One year ago, on a warm and sunny October afternoon in Portland, I found myself sitting at a picnic table outside of Nong’s Khao Man Gai across from my recently engaged friends, Sean and Hannah. The meeting was pre-planned and I was mulling over all the possible ways I could turn down their hair-brained request. Be non-committal and then let them down gently via email. Say yes and then lie and say you’ve decided to move to Barcelona. Say yes and then actually move to Barcelona. But no. The pair are so damn charming and lovely and persuasive that when they asked me to photograph their wedding, there was no letting them down. There was no backing out. There was only yes- a terrified, deer-in-the-headlights, crap-your-pants kind of yes- but a yes no less.
Now don’t take this as me agreeing with their decision. I thought they were crazy for asking (I still kinda do) and I made very clear to them all the reasons why this was completely nuts (namely that I’m not a wedding photographer, I’ve never photographed a wedding in my life and that wedding photography is completely different from what I actually, kinda know how to do which is taking pictures of cocktails). But they would hear none of it.
As it turns out, it takes a village to teach a food and drink photographer how to shoot a wedding. I set up meetings with local wedding photographers to pick their brains and mostly ask them what I should be most scared about. From there I started to have nightmares about dropped lenses and broken memory cards, missing equipment and dead batteries (I didn’t, however, dream about what actually happened which was my computer crashing and losing all my data 2 weeks after shooting…I can say that out loud now that the photos have been rescued and are safely in the hands of the bride and groom. My new wedding photography business is going to be called Back Up Your Shiz.).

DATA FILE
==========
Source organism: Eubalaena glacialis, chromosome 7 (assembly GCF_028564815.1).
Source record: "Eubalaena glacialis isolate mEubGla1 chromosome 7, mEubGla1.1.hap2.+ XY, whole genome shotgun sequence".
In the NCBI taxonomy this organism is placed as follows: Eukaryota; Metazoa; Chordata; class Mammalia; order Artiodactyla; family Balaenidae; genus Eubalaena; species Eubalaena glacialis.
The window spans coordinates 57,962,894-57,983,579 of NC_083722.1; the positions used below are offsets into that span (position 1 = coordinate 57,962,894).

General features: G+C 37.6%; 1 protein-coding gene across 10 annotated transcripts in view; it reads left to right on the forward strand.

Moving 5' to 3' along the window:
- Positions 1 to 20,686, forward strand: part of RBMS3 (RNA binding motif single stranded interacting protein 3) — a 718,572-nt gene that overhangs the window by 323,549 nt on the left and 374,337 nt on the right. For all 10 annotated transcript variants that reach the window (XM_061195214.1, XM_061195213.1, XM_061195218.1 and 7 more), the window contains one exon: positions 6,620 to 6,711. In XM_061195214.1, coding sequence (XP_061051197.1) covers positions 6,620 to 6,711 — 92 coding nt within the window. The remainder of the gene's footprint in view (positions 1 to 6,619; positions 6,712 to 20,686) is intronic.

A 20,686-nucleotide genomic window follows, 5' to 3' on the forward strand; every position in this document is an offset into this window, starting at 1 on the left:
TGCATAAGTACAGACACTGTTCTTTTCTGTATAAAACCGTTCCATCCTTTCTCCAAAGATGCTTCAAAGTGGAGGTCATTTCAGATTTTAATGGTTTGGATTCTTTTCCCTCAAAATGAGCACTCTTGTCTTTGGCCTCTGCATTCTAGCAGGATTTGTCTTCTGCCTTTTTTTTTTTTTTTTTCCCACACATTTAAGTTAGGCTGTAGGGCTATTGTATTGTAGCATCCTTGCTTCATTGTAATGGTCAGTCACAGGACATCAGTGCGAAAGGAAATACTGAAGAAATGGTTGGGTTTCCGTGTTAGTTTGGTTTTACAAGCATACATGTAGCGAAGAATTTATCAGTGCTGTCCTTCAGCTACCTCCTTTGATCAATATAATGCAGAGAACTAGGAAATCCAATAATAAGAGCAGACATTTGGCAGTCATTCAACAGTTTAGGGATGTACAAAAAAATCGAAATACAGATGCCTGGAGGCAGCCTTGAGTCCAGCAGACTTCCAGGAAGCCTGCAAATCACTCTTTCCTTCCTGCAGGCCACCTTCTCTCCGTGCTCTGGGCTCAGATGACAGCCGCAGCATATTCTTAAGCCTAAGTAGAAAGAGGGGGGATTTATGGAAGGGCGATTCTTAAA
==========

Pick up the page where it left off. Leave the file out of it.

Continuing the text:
Next step- find yourself a couple of mentors that have been in the biz for years (Lachlan and Emily, that means you). Get them to teach you the ways of the world and share their most important lessons (ie: “community over competition” and “two is one and one is none”). Tag along on a shoot to learn the ropes first hand. Harass your friends to let you take pictures of them so you can practice photographing people instead of fancy glassware (because, as I said previously, there’s actually a huge difference).
Finally, find yourself a partner in crime. You don’t want to shoot your first wedding alone (or any wedding for that matter). It’s always more fun to work alongside someone for support, for commiseration, for creative inspiration. There was only one person I wanted to do this with. I’d never photographed with her before but in my gut, I knew Brooke Bass was my photography unicorn. She too is a food photographer and I felt that if I was going to do this, I wanted to do it with someone who could understand what I was going through, someone who had little expertise in the field of wedding photography but was an inspired artist all the same. With about as much trepidation as I had when committing to this whole thing in the first place, Brooke reluctantly agreed.
And with that, all that was left to do was pick up our cameras, hold our breath and hope for the best. No more tutorials or mentorship, no more meetings, no more planning. There was only steady hands and a vague hope that somehow, despite our respective self-doubt, we would be able to pull this off. And in the span of 8 hours on a spectacularly sunny day in Central Oregon, not only did we manage to get the job done, but we did it in a way that made me feel like I had been working alongside Brooke since the very first day I picked up my camera. There was a seamlessness to our movement, a mutual ease between us that left all doubt on the doorstep.
An audible sigh of photographic relief could be heard once the “I do’s” were uttered and a tender, lake-front kiss was shared. Just like that we knew that the rest of the day would be gravy. We photographed until we lost the light and our wrists and hands couldn’t bear the weight of our cameras any longer. And then we danced and we sipped on punch and jokingly made all the plans for our up-and-coming wedding photography business. But what seemed like a joke into the wee hours of the evening felt like more of a possibility by sunrise. Because while we reluctantly and fearfully agreed to do this in the first place, the truth is it was far more fun than either of us ever could have imagined.
And so begins a very new and very unexpected chapter. What came together by chance has sparked passion and excitement and has revealed a new path. So thank you Sean and Hannah for trusting us and believing we could do this. Thank you Lachlan and Emily for making me a better photographer. Thank you Brooke for dipping your toe in the water with me, even as you were in the throes of preparing for a grand adventure of your own. And if you would like to follow along as I embark on the terrifying journey of wedding photography, feel free to check out my new pet project- The Common Heart. Cheers!